Thursday 9 November 2023

Come As You Are

We don’t sing a lot of the old timey classic hymns anymore. That’s sad for some, but, like anything else, we’re looking for hymns to have meaning for us today and, whether it’s the language, the theology or simply the relevance, there are lots of hymns that get left behind. They’re not gone, though, especially when they’re tied to memories and traditions. Sometimes, they just get a “tune up.”

Every so often, a line or two from an old classic just jumps out at you, though, because it’s saying something so profound, so meaningful and so important that you best not ignore it. In 1834, Charlotte Elliott wrote a hymn with every verse beginning “Just as I am” and every verse ending “O Lamb of God, I come, I come.”

Have to sing it this week, because it goes with a story Jesus tells about how we come to God in prayer. It’s really about how we come to Jesus and to each other, too. We should come just as we are.

The Gospel of Luke relates how Jesus was concerned about how people can sometimes be a little self righteous and full of themselves. So he told them a story about a pharisee and a tax collector or publican. Pharisees were a unique combination of religious leader, politician and community leader who had a great influence, particularly when it came to strict adherence to the law. They were meant to be holy people. During the Roman occupation, “publicani” were local business people who contracted with the Romans to collect taxes, supply the army and run public works. They were also notoriously corrupt, overcharging, accepting bribes and pocketing their own side profit. They were often despised and treated with contempt.

The pharisee makes a big show of going into the temple and standing front, pointedly praying his gratitude for not being like “those” people - sinners, all - especially like that publican. Not only does he pray, he fasts and gives regular donations to the temple. He does everything “right.”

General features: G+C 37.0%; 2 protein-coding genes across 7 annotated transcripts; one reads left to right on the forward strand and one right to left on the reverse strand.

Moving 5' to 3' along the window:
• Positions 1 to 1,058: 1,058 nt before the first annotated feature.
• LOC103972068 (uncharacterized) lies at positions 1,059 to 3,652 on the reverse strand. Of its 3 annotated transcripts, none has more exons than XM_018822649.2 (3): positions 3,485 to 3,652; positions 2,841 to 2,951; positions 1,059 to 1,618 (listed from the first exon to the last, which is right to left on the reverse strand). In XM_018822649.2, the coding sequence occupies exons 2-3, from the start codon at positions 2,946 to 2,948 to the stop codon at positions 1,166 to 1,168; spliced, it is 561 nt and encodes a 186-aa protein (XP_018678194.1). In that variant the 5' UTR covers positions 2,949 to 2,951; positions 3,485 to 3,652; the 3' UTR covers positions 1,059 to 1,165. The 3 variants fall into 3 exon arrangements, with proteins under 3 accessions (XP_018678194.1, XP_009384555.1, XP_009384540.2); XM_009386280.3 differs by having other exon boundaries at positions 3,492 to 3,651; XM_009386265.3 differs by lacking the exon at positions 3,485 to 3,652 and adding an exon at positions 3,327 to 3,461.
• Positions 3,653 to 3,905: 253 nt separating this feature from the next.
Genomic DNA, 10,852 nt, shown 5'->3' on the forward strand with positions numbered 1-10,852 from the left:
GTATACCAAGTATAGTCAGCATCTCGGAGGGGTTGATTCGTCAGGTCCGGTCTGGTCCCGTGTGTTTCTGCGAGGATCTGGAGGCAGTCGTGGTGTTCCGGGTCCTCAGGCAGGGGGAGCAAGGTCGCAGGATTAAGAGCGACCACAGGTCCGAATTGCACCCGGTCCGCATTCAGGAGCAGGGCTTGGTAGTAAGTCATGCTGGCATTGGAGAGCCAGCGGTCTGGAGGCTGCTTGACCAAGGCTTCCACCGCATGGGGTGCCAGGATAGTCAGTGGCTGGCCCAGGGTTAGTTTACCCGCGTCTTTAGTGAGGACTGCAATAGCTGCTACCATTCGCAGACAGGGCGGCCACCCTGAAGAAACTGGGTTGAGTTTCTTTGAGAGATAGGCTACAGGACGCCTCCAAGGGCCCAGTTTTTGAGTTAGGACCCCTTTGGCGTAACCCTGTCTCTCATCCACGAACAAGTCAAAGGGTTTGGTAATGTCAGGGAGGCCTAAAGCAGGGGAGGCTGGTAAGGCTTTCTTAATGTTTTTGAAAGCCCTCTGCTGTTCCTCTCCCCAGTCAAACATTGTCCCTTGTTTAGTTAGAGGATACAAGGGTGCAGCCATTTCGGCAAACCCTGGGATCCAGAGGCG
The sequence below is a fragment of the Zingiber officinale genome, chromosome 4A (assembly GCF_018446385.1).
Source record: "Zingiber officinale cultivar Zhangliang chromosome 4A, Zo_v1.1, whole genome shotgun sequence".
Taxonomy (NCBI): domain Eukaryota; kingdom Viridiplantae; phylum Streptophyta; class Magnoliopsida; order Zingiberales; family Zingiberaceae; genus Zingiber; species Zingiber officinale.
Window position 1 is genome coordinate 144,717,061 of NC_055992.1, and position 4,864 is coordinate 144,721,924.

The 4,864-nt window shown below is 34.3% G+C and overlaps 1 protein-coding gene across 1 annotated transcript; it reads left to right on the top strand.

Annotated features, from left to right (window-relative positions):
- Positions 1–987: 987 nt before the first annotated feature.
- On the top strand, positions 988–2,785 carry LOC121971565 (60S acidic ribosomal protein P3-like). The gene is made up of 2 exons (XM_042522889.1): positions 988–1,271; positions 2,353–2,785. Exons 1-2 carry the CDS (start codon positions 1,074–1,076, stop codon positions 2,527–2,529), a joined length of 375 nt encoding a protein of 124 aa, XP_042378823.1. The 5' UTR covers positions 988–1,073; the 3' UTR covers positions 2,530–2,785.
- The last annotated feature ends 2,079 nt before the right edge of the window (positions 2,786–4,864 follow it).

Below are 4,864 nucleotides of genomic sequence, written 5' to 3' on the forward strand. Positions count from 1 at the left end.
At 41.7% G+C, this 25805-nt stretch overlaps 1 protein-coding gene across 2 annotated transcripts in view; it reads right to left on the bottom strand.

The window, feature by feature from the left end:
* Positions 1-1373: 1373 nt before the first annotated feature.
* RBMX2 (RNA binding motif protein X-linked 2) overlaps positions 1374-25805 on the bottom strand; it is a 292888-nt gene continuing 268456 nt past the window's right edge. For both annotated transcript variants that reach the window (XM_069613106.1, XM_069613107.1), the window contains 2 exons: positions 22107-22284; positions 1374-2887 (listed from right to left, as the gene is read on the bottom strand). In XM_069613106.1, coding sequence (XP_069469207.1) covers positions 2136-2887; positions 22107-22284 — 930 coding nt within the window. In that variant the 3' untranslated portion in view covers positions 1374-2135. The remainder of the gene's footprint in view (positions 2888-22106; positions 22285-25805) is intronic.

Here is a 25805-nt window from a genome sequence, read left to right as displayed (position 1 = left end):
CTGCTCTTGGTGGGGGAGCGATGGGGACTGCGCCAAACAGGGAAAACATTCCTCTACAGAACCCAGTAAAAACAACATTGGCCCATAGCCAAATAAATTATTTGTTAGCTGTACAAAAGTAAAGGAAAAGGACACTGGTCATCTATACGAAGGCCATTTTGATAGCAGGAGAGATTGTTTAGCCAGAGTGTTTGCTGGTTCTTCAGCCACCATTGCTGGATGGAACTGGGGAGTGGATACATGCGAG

The publican stays back in the shadows, away from people, and simply prays for mercy. I’m a sinner, he says, have mercy on me.

Jesus tells them it’s the publican who’s right with God. The pharisee prays from his own self importance, he puts on a show and has only contempt for those around him. The publican simply comes as he is, prays from his heart and asks for mercy. “Just as I am,” the publican seems to say.

Jesus frequently talks about the importance of sincerity, of authentically engaging and expressing what’s in our hearts. It’s not the letter of the law, it’s not the ritual practices or the traditions (or even the things we just keep doing because we’ve always done it that way), it’s what’s in the heart.

Thing is, prayer is just the first step. God already knows us, just as we are. When we come to God, it’s about how we come - is it authentic and sincere, true to who we really are? Prayer doesn’t change God or God’s relationship with us, it changes us and our relationship with God. And when we are changed, we change things. We take action, action that’s based on what is true and authentic in us.

I like to think the publican goes away right with God into a different life, but Jesus doesn’t say. I think that’s the point. It’s a challenge to those who heard him then and to us now: pray with honesty and sincerity, then do something.